I'm wondering what happens behind the scenes when we either add, subtract or multiply two strings of numbers. Here is an example:

```
let strNum1 = "300";
let strNum2 = "22";
let multiply = function(num1, num2) {
let product = num1 * num2;
return `${product}`
};
multiply(strNum1, strNum2); //this will return ==> "6600"
```

Does the JS engine turns these into integers first and then performs the operations or does it know "magically" that they are numbers even though it's in a string form? The reason I'm asking is because of the long multiplication algorithm. For numbers bigger than 8 chars it becomes funky when multiplying with the operator vs using the algorithm.

This is a leetcode question btw.

·
Juan Pablo Isaza

You can parse your values before and after operation:

```
let multiply = function(num1 = '', num2 = '') {
const product = Number(num1) * Number(num2);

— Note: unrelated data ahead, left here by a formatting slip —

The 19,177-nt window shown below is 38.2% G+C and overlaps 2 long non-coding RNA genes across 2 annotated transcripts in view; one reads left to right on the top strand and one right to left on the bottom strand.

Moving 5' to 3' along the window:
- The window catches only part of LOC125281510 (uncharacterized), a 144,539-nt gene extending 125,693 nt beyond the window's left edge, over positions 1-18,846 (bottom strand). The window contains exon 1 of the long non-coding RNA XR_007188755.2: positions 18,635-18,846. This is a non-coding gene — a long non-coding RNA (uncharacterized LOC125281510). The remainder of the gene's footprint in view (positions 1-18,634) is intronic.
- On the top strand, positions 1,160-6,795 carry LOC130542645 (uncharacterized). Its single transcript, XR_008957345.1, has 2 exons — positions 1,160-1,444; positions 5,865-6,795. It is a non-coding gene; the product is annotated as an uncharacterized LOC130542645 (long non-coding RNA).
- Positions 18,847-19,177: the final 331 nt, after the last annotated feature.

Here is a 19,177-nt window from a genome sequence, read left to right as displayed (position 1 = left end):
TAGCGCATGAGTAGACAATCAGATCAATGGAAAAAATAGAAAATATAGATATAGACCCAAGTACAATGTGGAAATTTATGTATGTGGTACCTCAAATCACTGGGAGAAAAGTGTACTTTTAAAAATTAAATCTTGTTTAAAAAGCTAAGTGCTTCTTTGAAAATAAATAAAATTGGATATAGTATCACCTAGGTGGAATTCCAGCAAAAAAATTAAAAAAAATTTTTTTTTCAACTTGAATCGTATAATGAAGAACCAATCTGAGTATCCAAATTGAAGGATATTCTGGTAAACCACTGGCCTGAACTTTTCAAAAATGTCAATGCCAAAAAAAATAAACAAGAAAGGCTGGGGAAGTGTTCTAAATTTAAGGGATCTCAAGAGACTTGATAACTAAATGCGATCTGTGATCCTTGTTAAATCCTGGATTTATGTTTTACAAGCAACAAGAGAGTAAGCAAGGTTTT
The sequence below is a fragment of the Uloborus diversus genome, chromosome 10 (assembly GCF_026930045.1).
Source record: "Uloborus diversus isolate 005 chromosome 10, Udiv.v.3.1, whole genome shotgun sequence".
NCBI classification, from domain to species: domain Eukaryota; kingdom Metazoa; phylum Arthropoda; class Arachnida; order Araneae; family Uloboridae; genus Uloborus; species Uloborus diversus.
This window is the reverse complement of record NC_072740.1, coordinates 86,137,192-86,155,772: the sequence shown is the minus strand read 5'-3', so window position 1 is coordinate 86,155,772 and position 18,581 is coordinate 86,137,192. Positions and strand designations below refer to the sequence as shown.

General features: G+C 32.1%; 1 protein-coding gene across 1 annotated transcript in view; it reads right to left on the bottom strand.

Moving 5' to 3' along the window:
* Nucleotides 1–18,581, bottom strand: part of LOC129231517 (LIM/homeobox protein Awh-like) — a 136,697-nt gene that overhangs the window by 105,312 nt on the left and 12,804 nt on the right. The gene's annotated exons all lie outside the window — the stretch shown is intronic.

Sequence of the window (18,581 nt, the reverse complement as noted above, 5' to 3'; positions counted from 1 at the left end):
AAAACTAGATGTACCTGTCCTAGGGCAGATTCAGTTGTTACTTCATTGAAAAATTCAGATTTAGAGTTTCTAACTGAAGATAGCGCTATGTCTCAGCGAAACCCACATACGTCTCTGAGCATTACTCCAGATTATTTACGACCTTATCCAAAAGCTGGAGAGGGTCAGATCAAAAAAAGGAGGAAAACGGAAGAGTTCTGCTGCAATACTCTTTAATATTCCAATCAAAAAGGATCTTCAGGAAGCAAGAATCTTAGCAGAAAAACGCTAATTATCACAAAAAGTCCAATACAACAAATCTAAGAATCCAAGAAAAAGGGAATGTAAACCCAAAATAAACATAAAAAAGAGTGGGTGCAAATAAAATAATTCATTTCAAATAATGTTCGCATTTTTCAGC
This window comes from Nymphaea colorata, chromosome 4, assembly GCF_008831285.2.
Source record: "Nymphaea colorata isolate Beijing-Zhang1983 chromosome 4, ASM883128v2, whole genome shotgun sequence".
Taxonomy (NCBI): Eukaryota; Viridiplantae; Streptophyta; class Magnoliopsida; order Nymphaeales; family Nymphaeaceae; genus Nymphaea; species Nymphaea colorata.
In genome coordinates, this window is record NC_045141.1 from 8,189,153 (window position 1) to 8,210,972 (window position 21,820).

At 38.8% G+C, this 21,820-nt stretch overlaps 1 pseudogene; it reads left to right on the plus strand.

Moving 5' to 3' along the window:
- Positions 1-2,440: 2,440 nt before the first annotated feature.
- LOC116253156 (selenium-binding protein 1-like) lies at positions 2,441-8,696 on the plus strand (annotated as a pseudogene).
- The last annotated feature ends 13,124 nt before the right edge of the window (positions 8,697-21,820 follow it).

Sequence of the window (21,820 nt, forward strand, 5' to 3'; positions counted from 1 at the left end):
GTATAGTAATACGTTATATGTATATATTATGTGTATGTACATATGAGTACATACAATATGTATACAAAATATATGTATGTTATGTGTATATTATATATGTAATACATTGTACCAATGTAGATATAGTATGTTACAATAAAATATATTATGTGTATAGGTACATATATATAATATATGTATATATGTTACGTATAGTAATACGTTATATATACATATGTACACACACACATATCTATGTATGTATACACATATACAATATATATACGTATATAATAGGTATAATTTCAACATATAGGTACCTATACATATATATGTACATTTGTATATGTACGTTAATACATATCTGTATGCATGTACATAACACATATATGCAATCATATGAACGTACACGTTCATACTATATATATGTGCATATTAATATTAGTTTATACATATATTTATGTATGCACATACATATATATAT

return `${product}` // Or String(product)
};
```

·
Juan Pablo Isaza
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To answer your question: The JS Engine turns those strings into integers before doing the arithmetic operation. It is called `Implicit coercion`

.

You can read more about that in this You Don't Know JS Chapter.

·
Juan Pablo Isaza
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In case of addition (`+`

), When a number is added to a string, JavaScript converts the number to a string before concatenation but in case of other arithmetic operations like `*`

, `-`

, `/`

JS engine implicitly convert the string into integer.

Demo **:**

```
let result;
// numeric string used with + gives string type
result = '3' + '2';
console.log(result, typeof result) // "32", "string"
// numeric string used with - , / , * results number type
result = '3' * '2';
console.log(result, typeof result) // 6, "number"
result = '3' - '2';
console.log(result, typeof result) // 1, "number"
result = '3' / '2';
console.log(result, typeof result) // 1.5, "number"
```

·
Juan Pablo Isaza
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